Last Words: Analysis of Suicide Notes from an RECBT Perspective: An Exploratory Study

  • Drew Coster
  • David LesterEmail author
Original Article


A sample of 86 suicide notes was analyzed to identify the common cognitive and emotional themes contained in the text from a rational-emotive and cognitive behavior therapy (RECBT) perspective. Using grounded theory and statistical analysis to examine the data, this study found that the most frequent emotional categories to be present in these suicide notes are autonomous depression, sociotropic depression, guilt, shame, hurt and anger. It was also discovered that men, more than women, are likely to write about their experience of guilt in their suicide notes at the end of a relationship, while women are more likely to express feelings of hurt. This study may enable RECBT practitioners to better understand the cognitive and emotional factors of suicide behavior, and it may encourage future research into more specific suicide prevention protocols.


Suicide notes Rational-emotive therapy Depression Guilt Shame Anger 


  1. Beck, A. T., Steer, R. A., Kovacs, M., & Garrison, B. (1985). Hopelessness and eventual suicide: A 10-year prospective study of patients hospitalized with suicidal ideation. American Journal of Psychiatry, 142, 559–563.PubMedGoogle Scholar
  2. Bjerg, K. (1967). The suicidal life space: Attempts at reconstruction from suicide notes. In E. Shneidman (Ed.), Essays in self-destruction (pp. 475–493). New York: Science House, Inc.Google Scholar
  3. Burns, D., & Persons, J. (1982). Hope and hopelessness. In L. E. Abt & I. R. Stuart (Eds.), The newer therapies (pp. 33–57). New York: Van Nostrand Reinhold.Google Scholar
  4. Chynoweth, R. (1977). The significance of suicide notes. Australian and New Zealand Journal of Psychiatry, 11, 197–200.PubMedCrossRefGoogle Scholar
  5. Dryden, W. (2009). Understanding emotional problems: The REBT perspective. London, UK: Routledge.Google Scholar
  6. Dryden, W., & Branch, R. (2008). Fundamentals of rational emotive behaviour therapy. West Sussex, UK: John Wiley & Sons.Google Scholar
  7. Ellis, A. (1989). Using rational-emotive therapy (RET) as crisis intervention. Individual Psychology, 45, 75–81.Google Scholar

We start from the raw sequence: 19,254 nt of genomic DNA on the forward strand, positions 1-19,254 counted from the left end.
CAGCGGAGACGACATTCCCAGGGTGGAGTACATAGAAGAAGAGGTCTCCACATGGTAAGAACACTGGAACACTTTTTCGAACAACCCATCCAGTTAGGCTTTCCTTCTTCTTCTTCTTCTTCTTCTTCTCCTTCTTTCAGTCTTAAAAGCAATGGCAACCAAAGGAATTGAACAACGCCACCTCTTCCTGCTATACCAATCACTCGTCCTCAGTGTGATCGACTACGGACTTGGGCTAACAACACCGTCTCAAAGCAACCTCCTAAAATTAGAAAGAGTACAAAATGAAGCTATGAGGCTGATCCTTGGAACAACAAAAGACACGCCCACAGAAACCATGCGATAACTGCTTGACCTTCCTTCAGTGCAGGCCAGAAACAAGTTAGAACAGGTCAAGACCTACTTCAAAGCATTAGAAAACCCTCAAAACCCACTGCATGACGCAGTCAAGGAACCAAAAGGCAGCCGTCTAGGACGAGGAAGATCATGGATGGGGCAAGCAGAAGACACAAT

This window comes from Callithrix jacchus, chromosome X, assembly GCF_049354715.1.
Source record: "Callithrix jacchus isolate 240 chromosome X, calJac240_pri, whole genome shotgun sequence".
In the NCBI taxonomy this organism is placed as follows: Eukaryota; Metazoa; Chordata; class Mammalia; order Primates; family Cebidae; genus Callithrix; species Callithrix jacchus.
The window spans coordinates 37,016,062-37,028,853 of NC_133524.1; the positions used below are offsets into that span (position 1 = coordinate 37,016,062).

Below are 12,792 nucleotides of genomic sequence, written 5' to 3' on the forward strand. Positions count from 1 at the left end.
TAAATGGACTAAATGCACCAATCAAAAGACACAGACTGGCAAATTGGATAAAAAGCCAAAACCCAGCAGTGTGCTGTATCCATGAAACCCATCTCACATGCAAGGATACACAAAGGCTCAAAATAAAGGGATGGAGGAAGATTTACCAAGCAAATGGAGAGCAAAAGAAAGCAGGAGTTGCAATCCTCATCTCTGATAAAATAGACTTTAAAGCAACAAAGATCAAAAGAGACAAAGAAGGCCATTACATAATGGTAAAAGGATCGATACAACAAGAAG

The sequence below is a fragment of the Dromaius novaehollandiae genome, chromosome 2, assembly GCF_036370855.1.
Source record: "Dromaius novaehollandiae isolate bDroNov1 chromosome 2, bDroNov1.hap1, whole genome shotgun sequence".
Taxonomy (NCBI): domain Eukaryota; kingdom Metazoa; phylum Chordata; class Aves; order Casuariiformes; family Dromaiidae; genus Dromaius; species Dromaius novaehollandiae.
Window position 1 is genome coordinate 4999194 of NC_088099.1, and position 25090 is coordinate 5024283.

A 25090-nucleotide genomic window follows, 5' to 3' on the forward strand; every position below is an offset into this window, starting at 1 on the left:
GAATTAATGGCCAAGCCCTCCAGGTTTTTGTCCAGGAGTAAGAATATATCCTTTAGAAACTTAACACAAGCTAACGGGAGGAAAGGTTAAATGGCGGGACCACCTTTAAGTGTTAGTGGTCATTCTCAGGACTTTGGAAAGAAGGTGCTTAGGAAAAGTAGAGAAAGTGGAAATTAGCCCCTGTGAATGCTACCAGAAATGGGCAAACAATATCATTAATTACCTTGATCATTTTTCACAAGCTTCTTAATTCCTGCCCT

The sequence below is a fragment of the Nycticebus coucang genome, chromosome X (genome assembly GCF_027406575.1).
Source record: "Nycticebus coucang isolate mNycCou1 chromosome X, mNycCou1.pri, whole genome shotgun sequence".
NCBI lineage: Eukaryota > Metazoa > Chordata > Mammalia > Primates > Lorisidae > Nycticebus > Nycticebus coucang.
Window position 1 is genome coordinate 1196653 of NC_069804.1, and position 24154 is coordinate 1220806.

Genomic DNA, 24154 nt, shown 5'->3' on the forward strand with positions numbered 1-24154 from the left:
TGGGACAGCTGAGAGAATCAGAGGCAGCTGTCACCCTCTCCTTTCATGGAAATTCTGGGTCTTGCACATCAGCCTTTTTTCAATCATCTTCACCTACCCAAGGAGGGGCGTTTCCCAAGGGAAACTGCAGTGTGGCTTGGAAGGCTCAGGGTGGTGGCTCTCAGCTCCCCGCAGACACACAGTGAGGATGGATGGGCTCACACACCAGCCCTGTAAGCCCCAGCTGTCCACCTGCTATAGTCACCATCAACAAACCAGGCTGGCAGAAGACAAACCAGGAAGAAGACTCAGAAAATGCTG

8. Ellis, A., & Ellis, T. E. (2006). Suicide from the perspective of rational emotive behavior theory. In T. E. Ellis (Ed.), Cognition and suicide: Theory, research and therapy (pp. 75–90). Washington, DC: American Psychological Association.CrossRefGoogle Scholar
  9. Emery, G., Hollon, S. D., & Bedrosian, R. C. (1981). New directions in cognitive therapy. New York: Guilford.Google Scholar
  10. Glaser, B. G. (1978). Theoretical sensitivity. Mill Valley, CA: Sociology Press.Google Scholar
  11. Gunn, J. F., Lester, D., Haines, J., & Williams, C. L. (2012). Thwarted belongingness and perceived burdensomeness in suicide notes. Crisis, 33, 178–181.PubMedGoogle Scholar
  12. Ho, T. P., Yip, P. S., Chiu, C. W., & Halliday, P. (1998). Suicide notes: What do they tell us? Acta Psychiatrica Scandinavica, 98, 467–473.PubMedCrossRefGoogle Scholar
  13. Joiner, T. E., Jr. (2005). Why people die by suicide. Cambridge, MA: Harvard University Press.Google Scholar
  14. Leenaars, A. A. (1987). An empirical investigation of Shneidman’s formulations regarding suicide. Suicide and Life-Threatening Behavior, 17, 233–250.PubMedGoogle Scholar
  15. Leenaars, A. A. (1988). Suicide notes: Predictive clues and patterns. New York: Human Sciences.Google Scholar
  16. Lester, D. (1989). Questions and answers about suicide. Philadelphia: The Charles Press.Google Scholar
  17. Lester, D. (2001). An inventory to measure helplessness, hopelessness, and haplessness. Psychological Reports, 89, 495–498.PubMedGoogle Scholar
  18. Lester, D. (2005). Absolutism in the diary of a suicide. Perceptual and Motor Skills, 101, 498.PubMedGoogle Scholar
  19. Linehan, M. M. (1986). Suicidal people: One population or two? Annals of the New York Academy of Sciences, 487, 16–33.Google Scholar
  20. Linn, M., & Lester, D. (1996). Content differences in suicide notes by gender and age. Psychological Reports, 78, 370.PubMedCrossRefGoogle Scholar
  21. McCallin, A. M. (2003). Designing a grounded theory study: Some practicalities. Nursing in Critical Care, 8, 203–208.PubMedCrossRefGoogle Scholar
  22. Osgood, C., & Walker, E. G. (1959). Motivation and language behavior. Journal of Abnormal and Social Psychology, 59, 58–67.CrossRefGoogle Scholar
  23. Peck, D. (1980–1981). Towards a theory of suicide. Omega, 11, 1–14.Google Scholar
  24. Sato, T., & McCann, D. (2007). Sociotropy-autonomy and interpersonal problems. Depression and Anxiety, 24, 153–162.Google Scholar
  25. Shneidman, E. S., & Farberow, N. L. (1957). The logic of suicide. In E. S. Shneidman & N. L. Farberow (Eds.), Clues to suicide (pp. 31–40). New York: McGraw-Hill.Google Scholar
  26. Spiegel, D., & Neuringer, C. (1963). Role of dread in suicidal behavior. Journal of Abnormal and Social Psychology, 66, 507–511.PubMedCrossRefGoogle Scholar
  27. Strauss, A. (1987). Qualitative analysis for social scientists. Cambridge, UK: Cambridge University Press.CrossRefGoogle Scholar
  28. Strauss, A., & Corbin, J. (1990). Basics of qualitative research: Grounded theory procedures and techniques. Thousand Oaks, CA: Sage.Google Scholar
  29. Wessler, R. A., & Wessler, R. L. (1980). The principles and practice of rational-emotive therapy. San Francisco, CA: Jossey-Bass.Google Scholar
  30. World Health Organization. (2002). Self-directed violence. World Report on Violence and Health. Retrieved from

Copyright information

© Springer Science+Business Media New York 2013

Authors and Affiliations

  1. 1.The Riachard Stockton College of New JerseyGallowayUSA
  2. 2.Goldsmiths, University of LondonNew CrossUK

Personalised recommendations